May I speak in the name of the Holy & Blessed Trinity, One God in three persons.
What should we have for dinner? This is a question we all ask every day. A few years ago I read a fascinating book, exploring the answer to that question and the consequences that answer has for the future of our planet and the survival of our species.
Entitled, ‘The Omnivore’s Dilemma’ it is a book written by the investigative journalist Michael Pollan. In it, he explores the food chains that sustain us —industrial food, organic or alternative food, and food we forage ourselves— exploring each through the process of choosing, preparing and eating four different meals. Along the way he explores the political and nutritional implications of the food we choose to eat.
Well, there are profound implications for the kind of eating that is central to today’s Gospel reading.
You might remember that John’s Gospel does not record a ‘last supper’ in the way that the synoptic Gospels do. Instead, in John’s account, Jesus and the disciples simply share a meal after which Jesus washes their feet.
In John’s Gospel, chapter six, is the place where we find Eucharistic language, right in the middle of his life. Jesus blesses, breaks and gives bread as he feeds the 5,000; the crowd follow him reminding him of the manna their ancestors ate in the wilderness and asking what he will do for them; Jesus tells them that he is the bread come down from heaven; and now, he says that to have life they must eat his flesh and drink his blood.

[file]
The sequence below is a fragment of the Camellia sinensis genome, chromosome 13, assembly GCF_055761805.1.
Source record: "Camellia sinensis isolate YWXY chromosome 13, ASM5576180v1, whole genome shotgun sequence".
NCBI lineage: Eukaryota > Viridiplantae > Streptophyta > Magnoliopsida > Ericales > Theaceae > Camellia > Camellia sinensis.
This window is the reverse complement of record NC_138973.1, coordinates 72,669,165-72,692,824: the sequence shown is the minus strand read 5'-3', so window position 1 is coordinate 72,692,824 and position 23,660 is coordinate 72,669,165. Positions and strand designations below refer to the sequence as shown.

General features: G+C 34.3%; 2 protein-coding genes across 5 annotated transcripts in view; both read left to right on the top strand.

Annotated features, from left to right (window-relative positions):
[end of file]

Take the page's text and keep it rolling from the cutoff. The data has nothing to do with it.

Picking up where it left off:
There are three very different meals being described here.
Manna has been described as a fine, flaky substance that settles like frost on the ground. It is light and insubstantial. The Israelites were told only to gather what they could eat that day because it did not last overnight but became full of worms and stank.
The barley loaves and dried fish with which Jesus fed the crowd of 5,000 is the food of peasants. Barley loaves are coarse, heavy, sustaining bread, hard on the teeth and needing chewing. And eating dried fish also requires jaw-work. It must be torn from the skin, ground with the molars, sucked on to extract the flavour and the goodness. This is sustenance that requires effort.
The bread of life come down from heaven sounds as though it must be like manna, something light and fluffy, perhaps like an Angel’s Food Cake sponge.
But, Jesus explains, that in reality the bread of life come down from heaven is his own flesh and blood. Not surprisingly, those listening to Jesus are confused and appalled. The Jewish people had strict laws about not consuming the blood of animals so for Jesus to tell them that they must eat his flesh and drink his blood is shockingly incomprehensible.
There is far less of the manna here and far more of the barley loaves and dried fish. Jesus, the bread of life come down from heaven, is the complete opposite of fast food. He is, ‘the food that endures for eternal life’ (6.27). And Jesus promises that, ‘whoever eats of this bread will live forever’ (6.51). This is the ultimate slow food. Sustenance for eternity!